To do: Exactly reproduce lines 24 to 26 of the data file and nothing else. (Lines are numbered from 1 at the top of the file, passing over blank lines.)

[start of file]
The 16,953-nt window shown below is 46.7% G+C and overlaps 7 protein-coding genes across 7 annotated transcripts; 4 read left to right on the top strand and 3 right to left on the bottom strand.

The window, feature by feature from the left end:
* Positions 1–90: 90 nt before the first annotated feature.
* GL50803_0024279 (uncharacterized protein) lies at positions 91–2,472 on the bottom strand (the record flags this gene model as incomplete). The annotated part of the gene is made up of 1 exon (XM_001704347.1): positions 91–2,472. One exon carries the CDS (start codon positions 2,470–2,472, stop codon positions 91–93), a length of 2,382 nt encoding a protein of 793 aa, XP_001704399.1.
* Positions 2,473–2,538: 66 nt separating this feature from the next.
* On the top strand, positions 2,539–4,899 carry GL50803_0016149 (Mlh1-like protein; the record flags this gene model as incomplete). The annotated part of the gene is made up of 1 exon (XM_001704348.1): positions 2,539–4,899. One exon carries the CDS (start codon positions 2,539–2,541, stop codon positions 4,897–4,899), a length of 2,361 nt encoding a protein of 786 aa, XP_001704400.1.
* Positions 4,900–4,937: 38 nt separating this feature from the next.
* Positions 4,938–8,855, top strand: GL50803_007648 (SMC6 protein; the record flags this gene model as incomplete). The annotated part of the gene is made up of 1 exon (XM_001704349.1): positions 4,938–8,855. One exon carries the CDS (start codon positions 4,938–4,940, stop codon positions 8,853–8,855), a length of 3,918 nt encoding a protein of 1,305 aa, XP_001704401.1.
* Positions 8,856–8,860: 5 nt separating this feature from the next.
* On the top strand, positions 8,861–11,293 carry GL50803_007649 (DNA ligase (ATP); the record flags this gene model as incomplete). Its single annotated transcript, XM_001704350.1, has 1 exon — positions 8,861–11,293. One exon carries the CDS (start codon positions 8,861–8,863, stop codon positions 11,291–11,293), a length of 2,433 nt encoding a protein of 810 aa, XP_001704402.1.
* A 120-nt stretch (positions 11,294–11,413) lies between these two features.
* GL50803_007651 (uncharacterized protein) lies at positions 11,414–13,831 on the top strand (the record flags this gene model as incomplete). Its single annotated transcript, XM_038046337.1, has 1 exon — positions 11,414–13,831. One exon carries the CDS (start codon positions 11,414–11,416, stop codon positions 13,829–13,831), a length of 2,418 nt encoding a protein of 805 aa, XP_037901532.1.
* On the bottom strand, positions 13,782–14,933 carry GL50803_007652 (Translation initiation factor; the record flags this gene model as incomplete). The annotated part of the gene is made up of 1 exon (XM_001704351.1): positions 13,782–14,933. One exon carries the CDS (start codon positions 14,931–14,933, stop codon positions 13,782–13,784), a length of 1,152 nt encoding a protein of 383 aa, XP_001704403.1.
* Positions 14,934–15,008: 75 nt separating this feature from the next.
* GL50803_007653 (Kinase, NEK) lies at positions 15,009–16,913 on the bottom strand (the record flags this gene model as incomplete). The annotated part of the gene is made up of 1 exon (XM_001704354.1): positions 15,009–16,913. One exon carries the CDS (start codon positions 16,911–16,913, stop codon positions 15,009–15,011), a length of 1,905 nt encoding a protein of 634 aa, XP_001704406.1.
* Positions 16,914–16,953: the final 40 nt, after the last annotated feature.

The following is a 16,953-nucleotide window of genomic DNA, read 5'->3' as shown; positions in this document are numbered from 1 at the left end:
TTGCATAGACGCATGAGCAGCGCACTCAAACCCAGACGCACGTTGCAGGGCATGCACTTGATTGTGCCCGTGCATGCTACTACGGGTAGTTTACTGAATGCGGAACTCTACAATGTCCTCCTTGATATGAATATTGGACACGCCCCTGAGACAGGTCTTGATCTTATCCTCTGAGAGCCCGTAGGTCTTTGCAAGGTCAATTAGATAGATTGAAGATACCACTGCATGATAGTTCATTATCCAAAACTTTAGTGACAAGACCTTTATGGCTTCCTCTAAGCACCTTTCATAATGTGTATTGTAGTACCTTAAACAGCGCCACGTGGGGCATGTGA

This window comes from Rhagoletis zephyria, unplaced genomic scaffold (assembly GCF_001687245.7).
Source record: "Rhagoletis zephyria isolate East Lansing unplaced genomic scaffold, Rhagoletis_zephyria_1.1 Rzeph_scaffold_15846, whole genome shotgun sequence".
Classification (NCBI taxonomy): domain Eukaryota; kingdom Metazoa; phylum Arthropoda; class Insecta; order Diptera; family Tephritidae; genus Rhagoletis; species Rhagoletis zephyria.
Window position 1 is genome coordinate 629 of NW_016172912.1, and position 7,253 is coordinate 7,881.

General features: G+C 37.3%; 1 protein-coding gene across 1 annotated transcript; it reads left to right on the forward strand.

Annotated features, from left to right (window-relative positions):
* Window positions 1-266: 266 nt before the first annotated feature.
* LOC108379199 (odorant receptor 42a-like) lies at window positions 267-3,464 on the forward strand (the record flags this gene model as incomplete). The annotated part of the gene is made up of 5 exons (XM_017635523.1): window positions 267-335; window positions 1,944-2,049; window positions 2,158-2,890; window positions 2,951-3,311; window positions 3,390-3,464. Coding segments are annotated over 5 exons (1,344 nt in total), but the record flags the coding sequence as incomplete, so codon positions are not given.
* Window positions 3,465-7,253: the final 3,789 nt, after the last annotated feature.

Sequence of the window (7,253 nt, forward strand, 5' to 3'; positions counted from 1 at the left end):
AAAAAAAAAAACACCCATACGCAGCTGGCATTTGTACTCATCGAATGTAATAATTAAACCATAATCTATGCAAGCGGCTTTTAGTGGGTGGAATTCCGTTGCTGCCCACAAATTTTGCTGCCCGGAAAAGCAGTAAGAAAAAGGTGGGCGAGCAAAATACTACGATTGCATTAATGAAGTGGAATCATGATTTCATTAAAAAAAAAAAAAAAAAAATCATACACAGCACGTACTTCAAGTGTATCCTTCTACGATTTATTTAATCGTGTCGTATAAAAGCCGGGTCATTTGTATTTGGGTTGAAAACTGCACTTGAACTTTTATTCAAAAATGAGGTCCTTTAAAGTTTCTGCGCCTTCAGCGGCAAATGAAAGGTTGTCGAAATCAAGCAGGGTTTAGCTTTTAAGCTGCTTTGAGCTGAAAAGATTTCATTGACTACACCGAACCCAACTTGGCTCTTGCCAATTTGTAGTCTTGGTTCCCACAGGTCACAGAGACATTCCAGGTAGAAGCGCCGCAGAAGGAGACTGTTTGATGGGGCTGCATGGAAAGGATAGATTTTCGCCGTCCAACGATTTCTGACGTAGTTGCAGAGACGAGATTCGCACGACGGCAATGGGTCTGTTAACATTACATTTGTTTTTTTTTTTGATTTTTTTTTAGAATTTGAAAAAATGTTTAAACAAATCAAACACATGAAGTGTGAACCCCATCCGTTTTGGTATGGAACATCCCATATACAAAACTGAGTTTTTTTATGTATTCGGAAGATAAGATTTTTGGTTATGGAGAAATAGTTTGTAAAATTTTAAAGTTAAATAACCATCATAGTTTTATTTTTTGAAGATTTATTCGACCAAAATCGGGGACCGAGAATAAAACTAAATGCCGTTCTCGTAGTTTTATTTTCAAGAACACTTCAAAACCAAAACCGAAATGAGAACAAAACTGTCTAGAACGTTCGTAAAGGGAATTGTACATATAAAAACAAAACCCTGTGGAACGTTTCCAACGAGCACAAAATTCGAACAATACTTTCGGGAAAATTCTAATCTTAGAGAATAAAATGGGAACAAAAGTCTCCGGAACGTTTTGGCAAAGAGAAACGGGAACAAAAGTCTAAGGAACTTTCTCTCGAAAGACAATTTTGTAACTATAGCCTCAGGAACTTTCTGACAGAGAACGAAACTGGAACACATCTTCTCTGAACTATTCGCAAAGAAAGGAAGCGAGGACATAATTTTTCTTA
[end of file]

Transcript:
Annotated features, from left to right (window-relative positions):
* Window positions 1-266: 266 nt before the first annotated feature.
* LOC108379199 (odorant receptor 42a-like) lies at window positions 267-3,464 on the forward strand (the record flags this gene model as incomplete). The annotated part of the gene is made up of 5 exons (XM_017635523.1): window positions 267-335; window positions 1,944-2,049; window positions 2,158-2,890; window positions 2,951-3,311; window positions 3,390-3,464. Coding segments are annotated over 5 exons (1,344 nt in total), but the record flags the coding sequence as incomplete, so codon positions are not given.